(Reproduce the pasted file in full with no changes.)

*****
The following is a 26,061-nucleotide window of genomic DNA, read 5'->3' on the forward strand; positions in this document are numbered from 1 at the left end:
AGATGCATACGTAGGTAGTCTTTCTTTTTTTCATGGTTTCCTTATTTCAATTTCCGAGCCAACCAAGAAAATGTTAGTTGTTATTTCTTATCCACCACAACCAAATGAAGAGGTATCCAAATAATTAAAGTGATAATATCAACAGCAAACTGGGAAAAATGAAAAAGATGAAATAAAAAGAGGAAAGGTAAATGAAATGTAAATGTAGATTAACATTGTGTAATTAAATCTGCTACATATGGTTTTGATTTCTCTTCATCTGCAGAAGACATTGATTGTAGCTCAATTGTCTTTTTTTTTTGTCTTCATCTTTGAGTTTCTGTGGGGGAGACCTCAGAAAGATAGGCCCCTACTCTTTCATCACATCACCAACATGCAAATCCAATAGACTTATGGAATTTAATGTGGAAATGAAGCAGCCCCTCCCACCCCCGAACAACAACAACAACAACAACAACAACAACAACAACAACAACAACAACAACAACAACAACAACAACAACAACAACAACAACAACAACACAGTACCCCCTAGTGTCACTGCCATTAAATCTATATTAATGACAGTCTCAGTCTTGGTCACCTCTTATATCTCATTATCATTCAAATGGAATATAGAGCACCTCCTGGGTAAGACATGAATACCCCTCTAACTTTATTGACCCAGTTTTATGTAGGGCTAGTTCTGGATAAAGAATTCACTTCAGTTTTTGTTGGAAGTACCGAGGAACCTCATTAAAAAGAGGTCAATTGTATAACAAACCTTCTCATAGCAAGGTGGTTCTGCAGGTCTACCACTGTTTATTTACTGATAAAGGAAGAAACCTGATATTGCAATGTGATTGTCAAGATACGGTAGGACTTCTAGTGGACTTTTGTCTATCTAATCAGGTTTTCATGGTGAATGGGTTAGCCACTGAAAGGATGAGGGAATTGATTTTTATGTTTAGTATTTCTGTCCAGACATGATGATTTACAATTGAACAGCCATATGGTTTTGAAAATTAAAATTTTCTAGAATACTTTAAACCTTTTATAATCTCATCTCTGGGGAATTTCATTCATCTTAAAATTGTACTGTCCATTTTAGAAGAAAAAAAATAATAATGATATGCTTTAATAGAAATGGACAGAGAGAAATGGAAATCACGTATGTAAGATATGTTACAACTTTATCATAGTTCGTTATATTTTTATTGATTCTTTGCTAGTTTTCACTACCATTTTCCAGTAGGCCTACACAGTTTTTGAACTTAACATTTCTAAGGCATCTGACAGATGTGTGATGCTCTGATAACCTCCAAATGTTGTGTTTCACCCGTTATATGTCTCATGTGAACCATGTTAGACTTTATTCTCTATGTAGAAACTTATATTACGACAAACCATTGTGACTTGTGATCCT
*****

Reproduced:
The following is a 26,061-nucleotide window of genomic DNA, read 5'->3' on the forward strand; positions in this document are numbered from 1 at the left end:
AGATGCATACGTAGGTAGTCTTTCTTTTTTTCATGGTTTCCTTATTTCAATTTCCGAGCCAACCAAGAAAATGTTAGTTGTTATTTCTTATCCACCACAACCAAATGAAGAGGTATCCAAATAATTAAAGTGATAATATCAACAGCAAACTGGGAAAAATGAAAAAGATGAAATAAAAAGAGGAAAGGTAAATGAAATGTAAATGTAGATTAACATTGTGTAATTAAATCTGCTACATATGGTTTTGATTTCTCTTCATCTGCAGAAGACATTGATTGTAGCTCAATTGTCTTTTTTTTTTGTCTTCATCTTTGAGTTTCTGTGGGGGAGACCTCAGAAAGATAGGCCCCTACTCTTTCATCACATCACCAACATGCAAATCCAATAGACTTATGGAATTTAATGTGGAAATGAAGCAGCCCCTCCCACCCCCGAACAACAACAACAACAACAACAACAACAACAACAACAACAACAACAACAACAACAACAACAACAACAACAACAACAACAACAACAACACAGTACCCCCTAGTGTCACTGCCATTAAATCTATATTAATGACAGTCTCAGTCTTGGTCACCTCTTATATCTCATTATCATTCAAATGGAATATAGAGCACCTCCTGGGTAAGACATGAATACCCCTCTAACTTTATTGACCCAGTTTTATGTAGGGCTAGTTCTGGATAAAGAATTCACTTCAGTTTTTGTTGGAAGTACCGAGGAACCTCATTAAAAAGAGGTCAATTGTATAACAAACCTTCTCATAGCAAGGTGGTTCTGCAGGTCTACCACTGTTTATTTACTGATAAAGGAAGAAACCTGATATTGCAATGTGATTGTCAAGATACGGTAGGACTTCTAGTGGACTTTTGTCTATCTAATCAGGTTTTCATGGTGAATGGGTTAGCCACTGAAAGGATGAGGGAATTGATTTTTATGTTTAGTATTTCTGTCCAGACATGATGATTTACAATTGAACAGCCATATGGTTTTGAAAATTAAAATTTTCTAGAATACTTTAAACCTTTTATAATCTCATCTCTGGGGAATTTCATTCATCTTAAAATTGTACTGTCCATTTTAGAAGAAAAAAAATAATAATGATATGCTTTAATAGAAATGGACAGAGAGAAATGGAAATCACGTATGTAAGATATGTTACAACTTTATCATAGTTCGTTATATTTTTATTGATTCTTTGCTAGTTTTCACTACCATTTTCCAGTAGGCCTACACAGTTTTTGAACTTAACATTTCTAAGGCATCTGACAGATGTGTGATGCTCTGATAACCTCCAAATGTTGTGTTTCACCCGTTATATGTCTCATGTGAACCATGTTAGACTTTATTCTCTATGTAGAAACTTATATTACGACAAACCATTGTGACTTGTGATCCT